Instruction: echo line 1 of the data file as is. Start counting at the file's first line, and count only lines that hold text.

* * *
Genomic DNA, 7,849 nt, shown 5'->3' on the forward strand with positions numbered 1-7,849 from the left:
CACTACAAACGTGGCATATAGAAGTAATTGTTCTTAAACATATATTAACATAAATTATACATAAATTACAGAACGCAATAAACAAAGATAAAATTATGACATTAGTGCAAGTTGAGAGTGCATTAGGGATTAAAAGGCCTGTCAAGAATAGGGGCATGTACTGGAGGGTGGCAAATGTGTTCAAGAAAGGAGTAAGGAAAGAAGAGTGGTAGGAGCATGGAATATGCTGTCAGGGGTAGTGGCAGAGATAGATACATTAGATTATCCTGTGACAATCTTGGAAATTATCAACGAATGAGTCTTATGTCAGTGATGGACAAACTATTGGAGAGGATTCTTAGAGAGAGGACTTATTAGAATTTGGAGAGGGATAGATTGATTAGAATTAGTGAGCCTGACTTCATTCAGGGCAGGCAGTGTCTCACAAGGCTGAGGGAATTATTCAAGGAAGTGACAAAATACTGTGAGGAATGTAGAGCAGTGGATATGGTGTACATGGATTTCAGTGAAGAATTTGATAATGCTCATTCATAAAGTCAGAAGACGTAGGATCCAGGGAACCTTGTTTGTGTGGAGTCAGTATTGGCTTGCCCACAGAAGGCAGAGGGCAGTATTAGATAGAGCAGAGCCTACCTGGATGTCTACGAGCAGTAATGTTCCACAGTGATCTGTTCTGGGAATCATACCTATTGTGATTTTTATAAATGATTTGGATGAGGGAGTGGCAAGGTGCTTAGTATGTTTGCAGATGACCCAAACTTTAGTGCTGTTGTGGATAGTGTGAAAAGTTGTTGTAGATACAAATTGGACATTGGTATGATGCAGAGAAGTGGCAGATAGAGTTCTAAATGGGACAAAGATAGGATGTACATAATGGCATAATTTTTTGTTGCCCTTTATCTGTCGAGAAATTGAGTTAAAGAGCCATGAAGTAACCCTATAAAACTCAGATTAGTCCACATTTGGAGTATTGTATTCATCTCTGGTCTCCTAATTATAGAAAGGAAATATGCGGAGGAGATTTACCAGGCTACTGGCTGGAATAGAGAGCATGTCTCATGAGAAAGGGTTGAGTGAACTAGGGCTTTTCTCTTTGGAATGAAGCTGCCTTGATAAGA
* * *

Genomic DNA, 7,849 nt, shown 5'->3' on the forward strand with positions numbered 1-7,849 from the left: